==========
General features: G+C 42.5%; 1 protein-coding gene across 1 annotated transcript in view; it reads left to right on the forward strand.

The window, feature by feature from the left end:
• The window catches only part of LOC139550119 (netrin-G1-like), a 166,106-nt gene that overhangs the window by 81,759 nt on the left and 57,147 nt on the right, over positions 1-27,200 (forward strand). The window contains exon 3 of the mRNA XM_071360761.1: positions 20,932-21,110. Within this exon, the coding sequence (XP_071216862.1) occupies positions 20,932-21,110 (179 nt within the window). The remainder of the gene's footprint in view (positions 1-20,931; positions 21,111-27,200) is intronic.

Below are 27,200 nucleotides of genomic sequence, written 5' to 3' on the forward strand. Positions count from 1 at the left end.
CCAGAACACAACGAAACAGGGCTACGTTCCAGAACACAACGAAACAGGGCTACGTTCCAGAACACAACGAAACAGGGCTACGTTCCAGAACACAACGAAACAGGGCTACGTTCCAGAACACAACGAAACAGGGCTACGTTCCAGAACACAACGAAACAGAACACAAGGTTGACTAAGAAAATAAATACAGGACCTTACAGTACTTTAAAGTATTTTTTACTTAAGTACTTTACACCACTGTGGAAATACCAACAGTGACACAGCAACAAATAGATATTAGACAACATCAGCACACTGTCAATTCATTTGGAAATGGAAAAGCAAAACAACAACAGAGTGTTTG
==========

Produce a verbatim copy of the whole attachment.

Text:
General features: G+C 42.5%; 1 protein-coding gene across 1 annotated transcript in view; it reads left to right on the forward strand.

The window, feature by feature from the left end:
• The window catches only part of LOC139550119 (netrin-G1-like), a 166,106-nt gene that overhangs the window by 81,759 nt on the left and 57,147 nt on the right, over positions 1-27,200 (forward strand). The window contains exon 3 of the mRNA XM_071360761.1: positions 20,932-21,110. Within this exon, the coding sequence (XP_071216862.1) occupies positions 20,932-21,110 (179 nt within the window). The remainder of the gene's footprint in view (positions 1-20,931; positions 21,111-27,200) is intronic.

Below are 27,200 nucleotides of genomic sequence, written 5' to 3' on the forward strand. Positions count from 1 at the left end.
CCAGAACACAACGAAACAGGGCTACGTTCCAGAACACAACGAAACAGGGCTACGTTCCAGAACACAACGAAACAGGGCTACGTTCCAGAACACAACGAAACAGGGCTACGTTCCAGAACACAACGAAACAGGGCTACGTTCCAGAACACAACGAAACAGAACACAAGGTTGACTAAGAAAATAAATACAGGACCTTACAGTACTTTAAAGTATTTTTTACTTAAGTACTTTACACCACTGTGGAAATACCAACAGTGACACAGCAACAAATAGATATTAGACAACATCAGCACACTGTCAATTCATTTGGAAATGGAAAAGCAAAACAACAACAGAGTGTTTG